During his memorial service last Monday at St. Sarkis Armenian Apostolic Church in Little Neck, Queens, his son Armen spoke about his father’s spirit and love of life. He concluded with the words, “As long as there are books to read and people to read them, his smile and spirit will live on forever.”

Sevag is survived by his wife Asdghig, his children, Aida, Alice, Ani and Armen, and his brother Paul.

Comments

  1. Alexandra Avakian says:

    So sorry to hear of Aris’ passing. He was an excellent human being and editor.
    Sincerely,
    Alexandra Avakian

  2. Mari Hazarvart D'Agostino says:

    A truly sad loss to our Armenian Heritage and community. I extend my deepest sympathy & heartfelt prayers for our Savior’s peace to his family.

  3. Sylva Boghossian says:

    I worked alongside Aris at The Armenian Reporter for close to 20 years, and he was one of the most outstanding, kind, intelligent, knowledgable and kind-hearted people I have ever had the pleasure of knowing. He was my friend, mentor, and loyal co-worker. This a a great loss to our community and to all those who loved him. My sincere condolences to to his wife, children and extended family.You will never be forgotten Aris!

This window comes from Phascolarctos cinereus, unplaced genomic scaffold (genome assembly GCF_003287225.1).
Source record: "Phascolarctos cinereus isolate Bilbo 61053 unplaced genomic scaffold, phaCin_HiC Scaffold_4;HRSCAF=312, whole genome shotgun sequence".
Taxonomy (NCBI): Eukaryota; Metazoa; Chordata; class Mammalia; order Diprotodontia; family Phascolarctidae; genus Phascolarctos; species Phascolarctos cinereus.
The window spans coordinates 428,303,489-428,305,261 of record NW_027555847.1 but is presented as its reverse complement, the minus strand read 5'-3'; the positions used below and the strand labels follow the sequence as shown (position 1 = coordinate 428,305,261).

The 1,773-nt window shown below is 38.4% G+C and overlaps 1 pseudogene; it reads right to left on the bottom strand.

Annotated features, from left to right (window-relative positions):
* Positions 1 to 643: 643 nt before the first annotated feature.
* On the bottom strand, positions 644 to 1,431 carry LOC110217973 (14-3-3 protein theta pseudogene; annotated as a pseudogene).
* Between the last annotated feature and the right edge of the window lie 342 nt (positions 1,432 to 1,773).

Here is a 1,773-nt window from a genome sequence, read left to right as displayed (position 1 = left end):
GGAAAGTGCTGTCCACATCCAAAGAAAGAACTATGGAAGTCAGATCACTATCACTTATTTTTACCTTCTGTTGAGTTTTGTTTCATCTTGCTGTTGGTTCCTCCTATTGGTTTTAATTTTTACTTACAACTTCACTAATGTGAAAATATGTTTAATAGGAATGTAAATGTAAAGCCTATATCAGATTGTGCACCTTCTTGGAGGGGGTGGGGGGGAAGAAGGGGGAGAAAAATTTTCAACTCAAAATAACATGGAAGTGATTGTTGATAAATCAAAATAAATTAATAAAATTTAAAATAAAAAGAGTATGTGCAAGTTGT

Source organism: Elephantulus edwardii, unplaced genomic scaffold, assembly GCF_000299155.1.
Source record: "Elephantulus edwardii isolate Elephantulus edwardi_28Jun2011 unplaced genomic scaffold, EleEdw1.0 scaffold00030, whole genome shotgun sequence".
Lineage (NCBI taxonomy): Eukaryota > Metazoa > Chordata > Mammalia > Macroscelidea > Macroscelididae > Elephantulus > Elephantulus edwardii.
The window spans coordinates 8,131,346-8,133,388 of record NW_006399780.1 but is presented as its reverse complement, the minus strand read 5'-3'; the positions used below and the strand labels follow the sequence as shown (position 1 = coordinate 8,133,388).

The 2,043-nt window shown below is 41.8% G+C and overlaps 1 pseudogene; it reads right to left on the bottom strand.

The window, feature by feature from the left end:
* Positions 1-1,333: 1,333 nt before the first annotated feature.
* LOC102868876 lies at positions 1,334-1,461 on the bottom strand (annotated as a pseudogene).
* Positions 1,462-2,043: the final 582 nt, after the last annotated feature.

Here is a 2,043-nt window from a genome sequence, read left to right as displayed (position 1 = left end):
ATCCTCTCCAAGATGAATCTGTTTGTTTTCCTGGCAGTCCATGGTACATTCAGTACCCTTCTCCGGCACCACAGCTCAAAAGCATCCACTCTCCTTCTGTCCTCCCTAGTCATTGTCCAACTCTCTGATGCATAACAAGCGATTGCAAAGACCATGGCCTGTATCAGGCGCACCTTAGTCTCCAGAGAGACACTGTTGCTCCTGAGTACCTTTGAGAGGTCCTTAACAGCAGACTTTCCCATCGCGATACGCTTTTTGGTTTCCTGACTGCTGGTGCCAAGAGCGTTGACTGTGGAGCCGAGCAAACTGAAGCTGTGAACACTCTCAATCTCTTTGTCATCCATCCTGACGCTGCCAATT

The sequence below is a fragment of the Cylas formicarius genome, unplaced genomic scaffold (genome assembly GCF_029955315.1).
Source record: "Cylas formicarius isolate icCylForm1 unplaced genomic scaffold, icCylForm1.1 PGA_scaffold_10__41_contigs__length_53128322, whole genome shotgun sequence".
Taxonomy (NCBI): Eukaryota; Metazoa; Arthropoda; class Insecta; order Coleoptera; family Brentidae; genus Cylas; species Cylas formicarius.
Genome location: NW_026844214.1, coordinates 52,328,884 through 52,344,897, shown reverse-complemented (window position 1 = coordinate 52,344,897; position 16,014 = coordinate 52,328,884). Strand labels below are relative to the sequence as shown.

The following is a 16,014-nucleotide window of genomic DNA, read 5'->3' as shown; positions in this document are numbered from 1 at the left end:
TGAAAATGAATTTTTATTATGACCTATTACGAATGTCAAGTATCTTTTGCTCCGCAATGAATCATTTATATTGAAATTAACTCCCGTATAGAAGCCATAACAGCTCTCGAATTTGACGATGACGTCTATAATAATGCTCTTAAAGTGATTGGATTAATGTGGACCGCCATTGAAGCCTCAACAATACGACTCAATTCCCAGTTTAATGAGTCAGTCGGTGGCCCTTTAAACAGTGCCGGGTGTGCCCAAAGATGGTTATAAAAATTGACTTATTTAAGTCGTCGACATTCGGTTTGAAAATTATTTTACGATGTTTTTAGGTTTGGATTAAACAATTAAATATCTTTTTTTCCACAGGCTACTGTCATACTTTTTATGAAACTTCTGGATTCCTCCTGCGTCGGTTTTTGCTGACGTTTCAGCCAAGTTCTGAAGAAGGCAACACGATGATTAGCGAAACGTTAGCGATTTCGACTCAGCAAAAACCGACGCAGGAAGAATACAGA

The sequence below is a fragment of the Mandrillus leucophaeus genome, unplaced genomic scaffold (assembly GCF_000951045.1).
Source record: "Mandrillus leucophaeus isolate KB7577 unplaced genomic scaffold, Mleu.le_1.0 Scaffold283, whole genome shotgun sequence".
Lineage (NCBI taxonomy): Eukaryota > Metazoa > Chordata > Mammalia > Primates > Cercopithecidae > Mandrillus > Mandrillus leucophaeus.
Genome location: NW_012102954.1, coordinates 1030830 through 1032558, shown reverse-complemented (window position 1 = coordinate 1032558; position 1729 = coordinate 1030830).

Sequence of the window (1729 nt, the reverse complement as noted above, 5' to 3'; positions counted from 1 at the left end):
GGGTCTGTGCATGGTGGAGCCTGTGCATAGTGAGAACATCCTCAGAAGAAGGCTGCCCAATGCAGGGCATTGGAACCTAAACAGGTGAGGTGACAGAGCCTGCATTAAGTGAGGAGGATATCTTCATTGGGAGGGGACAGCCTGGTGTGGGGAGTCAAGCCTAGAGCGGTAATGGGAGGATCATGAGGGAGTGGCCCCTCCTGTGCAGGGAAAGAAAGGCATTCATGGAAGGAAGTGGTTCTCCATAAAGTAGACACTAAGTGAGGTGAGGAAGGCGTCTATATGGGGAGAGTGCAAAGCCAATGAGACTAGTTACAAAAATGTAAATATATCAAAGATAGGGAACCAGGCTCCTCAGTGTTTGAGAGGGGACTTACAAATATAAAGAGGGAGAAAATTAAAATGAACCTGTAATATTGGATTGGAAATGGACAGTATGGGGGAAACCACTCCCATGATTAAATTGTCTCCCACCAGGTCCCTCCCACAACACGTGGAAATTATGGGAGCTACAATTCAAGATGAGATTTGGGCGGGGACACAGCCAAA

4. Monique Svazlian says:

    Hrag, thanks for paying tribute with this article. I know he was a dear friend and colleague of yours. A big loss for the Armenian community, but his legacy and work will live on forever. Our condolences go out to his whole family.

  5. Edgar Danielyan says:

    Rest in peace dear Aris; you were a worthy son of your nation and will be missed by many. +

  6. ara baliozian says:

    how sad! he was a truly dedicated, selfless Armenian; he was an honest man. he was a good man.
    he will be missed by everyone who met him or knew him.

  7. Houri Geudelekian says: